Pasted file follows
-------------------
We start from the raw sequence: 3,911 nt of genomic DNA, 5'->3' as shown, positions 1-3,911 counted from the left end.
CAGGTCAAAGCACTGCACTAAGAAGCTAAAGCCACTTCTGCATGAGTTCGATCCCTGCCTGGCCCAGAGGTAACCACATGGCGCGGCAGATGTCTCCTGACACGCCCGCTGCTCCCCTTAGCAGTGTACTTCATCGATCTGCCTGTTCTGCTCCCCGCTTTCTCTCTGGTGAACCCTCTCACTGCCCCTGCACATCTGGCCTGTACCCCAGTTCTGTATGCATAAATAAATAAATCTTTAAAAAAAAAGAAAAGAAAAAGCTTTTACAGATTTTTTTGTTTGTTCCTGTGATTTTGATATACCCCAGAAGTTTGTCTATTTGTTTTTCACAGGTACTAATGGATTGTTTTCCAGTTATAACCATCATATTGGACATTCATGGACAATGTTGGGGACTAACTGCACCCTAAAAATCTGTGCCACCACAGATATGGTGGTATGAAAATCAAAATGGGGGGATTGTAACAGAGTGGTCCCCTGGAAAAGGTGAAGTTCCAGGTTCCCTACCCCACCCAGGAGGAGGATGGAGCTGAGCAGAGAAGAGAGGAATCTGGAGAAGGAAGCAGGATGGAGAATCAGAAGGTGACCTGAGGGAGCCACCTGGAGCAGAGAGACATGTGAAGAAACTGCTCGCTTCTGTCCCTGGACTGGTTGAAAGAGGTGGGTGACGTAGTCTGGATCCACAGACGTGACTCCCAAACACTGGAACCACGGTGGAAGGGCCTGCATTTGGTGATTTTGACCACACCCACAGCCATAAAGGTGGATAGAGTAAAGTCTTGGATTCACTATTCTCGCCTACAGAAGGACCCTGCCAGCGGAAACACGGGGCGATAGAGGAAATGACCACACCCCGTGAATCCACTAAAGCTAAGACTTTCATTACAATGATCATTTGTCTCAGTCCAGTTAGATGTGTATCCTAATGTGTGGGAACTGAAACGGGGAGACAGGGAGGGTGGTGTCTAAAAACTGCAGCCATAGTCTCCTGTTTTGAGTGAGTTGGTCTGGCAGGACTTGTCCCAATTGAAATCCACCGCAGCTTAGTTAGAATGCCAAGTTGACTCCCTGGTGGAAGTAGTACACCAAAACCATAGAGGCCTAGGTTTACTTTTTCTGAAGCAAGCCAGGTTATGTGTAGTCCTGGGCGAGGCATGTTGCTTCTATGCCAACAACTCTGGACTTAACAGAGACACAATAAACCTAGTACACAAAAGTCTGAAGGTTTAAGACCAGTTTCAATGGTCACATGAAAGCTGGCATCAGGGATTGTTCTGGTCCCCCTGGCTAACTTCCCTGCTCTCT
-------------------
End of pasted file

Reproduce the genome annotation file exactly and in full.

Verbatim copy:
We start from the raw sequence: 3,911 nt of genomic DNA, 5'->3' as shown, positions 1-3,911 counted from the left end.
CAGGTCAAAGCACTGCACTAAGAAGCTAAAGCCACTTCTGCATGAGTTCGATCCCTGCCTGGCCCAGAGGTAACCACATGGCGCGGCAGATGTCTCCTGACACGCCCGCTGCTCCCCTTAGCAGTGTACTTCATCGATCTGCCTGTTCTGCTCCCCGCTTTCTCTCTGGTGAACCCTCTCACTGCCCCTGCACATCTGGCCTGTACCCCAGTTCTGTATGCATAAATAAATAAATCTTTAAAAAAAAAGAAAAGAAAAAGCTTTTACAGATTTTTTTGTTTGTTCCTGTGATTTTGATATACCCCAGAAGTTTGTCTATTTGTTTTTCACAGGTACTAATGGATTGTTTTCCAGTTATAACCATCATATTGGACATTCATGGACAATGTTGGGGACTAACTGCACCCTAAAAATCTGTGCCACCACAGATATGGTGGTATGAAAATCAAAATGGGGGGATTGTAACAGAGTGGTCCCCTGGAAAAGGTGAAGTTCCAGGTTCCCTACCCCACCCAGGAGGAGGATGGAGCTGAGCAGAGAAGAGAGGAATCTGGAGAAGGAAGCAGGATGGAGAATCAGAAGGTGACCTGAGGGAGCCACCTGGAGCAGAGAGACATGTGAAGAAACTGCTCGCTTCTGTCCCTGGACTGGTTGAAAGAGGTGGGTGACGTAGTCTGGATCCACAGACGTGACTCCCAAACACTGGAACCACGGTGGAAGGGCCTGCATTTGGTGATTTTGACCACACCCACAGCCATAAAGGTGGATAGAGTAAAGTCTTGGATTCACTATTCTCGCCTACAGAAGGACCCTGCCAGCGGAAACACGGGGCGATAGAGGAAATGACCACACCCCGTGAATCCACTAAAGCTAAGACTTTCATTACAATGATCATTTGTCTCAGTCCAGTTAGATGTGTATCCTAATGTGTGGGAACTGAAACGGGGAGACAGGGAGGGTGGTGTCTAAAAACTGCAGCCATAGTCTCCTGTTTTGAGTGAGTTGGTCTGGCAGGACTTGTCCCAATTGAAATCCACCGCAGCTTAGTTAGAATGCCAAGTTGACTCCCTGGTGGAAGTAGTACACCAAAACCATAGAGGCCTAGGTTTACTTTTTCTGAAGCAAGCCAGGTTATGTGTAGTCCTGGGCGAGGCATGTTGCTTCTATGCCAACAACTCTGGACTTAACAGAGACACAATAAACCTAGTACACAAAAGTCTGAAGGTTTAAGACCAGTTTCAATGGTCACATGAAAGCTGGCATCAGGGATTGTTCTGGTCCCCCTGGCTAACTTCCCTGCTCTCT